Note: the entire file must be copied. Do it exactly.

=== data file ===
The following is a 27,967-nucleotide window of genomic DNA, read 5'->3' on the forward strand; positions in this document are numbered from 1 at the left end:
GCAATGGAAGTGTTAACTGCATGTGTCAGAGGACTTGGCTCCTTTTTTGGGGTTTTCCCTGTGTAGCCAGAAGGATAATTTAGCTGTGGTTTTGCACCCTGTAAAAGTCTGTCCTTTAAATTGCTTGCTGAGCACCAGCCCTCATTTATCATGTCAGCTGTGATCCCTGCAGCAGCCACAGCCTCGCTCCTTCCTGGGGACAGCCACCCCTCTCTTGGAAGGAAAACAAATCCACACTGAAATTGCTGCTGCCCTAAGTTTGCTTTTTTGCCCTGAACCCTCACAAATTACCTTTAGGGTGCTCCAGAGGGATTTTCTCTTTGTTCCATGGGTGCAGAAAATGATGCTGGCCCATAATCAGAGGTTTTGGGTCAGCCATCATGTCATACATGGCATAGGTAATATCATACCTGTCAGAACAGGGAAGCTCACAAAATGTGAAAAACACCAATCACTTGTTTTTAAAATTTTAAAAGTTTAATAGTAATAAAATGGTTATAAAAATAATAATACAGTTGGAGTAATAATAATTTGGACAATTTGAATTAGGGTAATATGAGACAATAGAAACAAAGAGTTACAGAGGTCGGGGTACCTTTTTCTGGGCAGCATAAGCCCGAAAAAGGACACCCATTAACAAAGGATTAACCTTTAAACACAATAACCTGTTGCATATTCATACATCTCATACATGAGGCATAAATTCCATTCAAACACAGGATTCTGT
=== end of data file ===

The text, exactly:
The following is a 27,967-nucleotide window of genomic DNA, read 5'->3' on the forward strand; positions in this document are numbered from 1 at the left end:
GCAATGGAAGTGTTAACTGCATGTGTCAGAGGACTTGGCTCCTTTTTTGGGGTTTTCCCTGTGTAGCCAGAAGGATAATTTAGCTGTGGTTTTGCACCCTGTAAAAGTCTGTCCTTTAAATTGCTTGCTGAGCACCAGCCCTCATTTATCATGTCAGCTGTGATCCCTGCAGCAGCCACAGCCTCGCTCCTTCCTGGGGACAGCCACCCCTCTCTTGGAAGGAAAACAAATCCACACTGAAATTGCTGCTGCCCTAAGTTTGCTTTTTTGCCCTGAACCCTCACAAATTACCTTTAGGGTGCTCCAGAGGGATTTTCTCTTTGTTCCATGGGTGCAGAAAATGATGCTGGCCCATAATCAGAGGTTTTGGGTCAGCCATCATGTCATACATGGCATAGGTAATATCATACCTGTCAGAACAGGGAAGCTCACAAAATGTGAAAAACACCAATCACTTGTTTTTAAAATTTTAAAAGTTTAATAGTAATAAAATGGTTATAAAAATAATAATACAGTTGGAGTAATAATAATTTGGACAATTTGAATTAGGGTAATATGAGACAATAGAAACAAAGAGTTACAGAGGTCGGGGTACCTTTTTCTGGGCAGCATAAGCCCGAAAAAGGACACCCATTAACAAAGGATTAACCTTTAAACACAATAACCTGTTGCATATTCATACATCTCATACATGAGGCATAAATTCCATTCAAACACAGGATTCTGT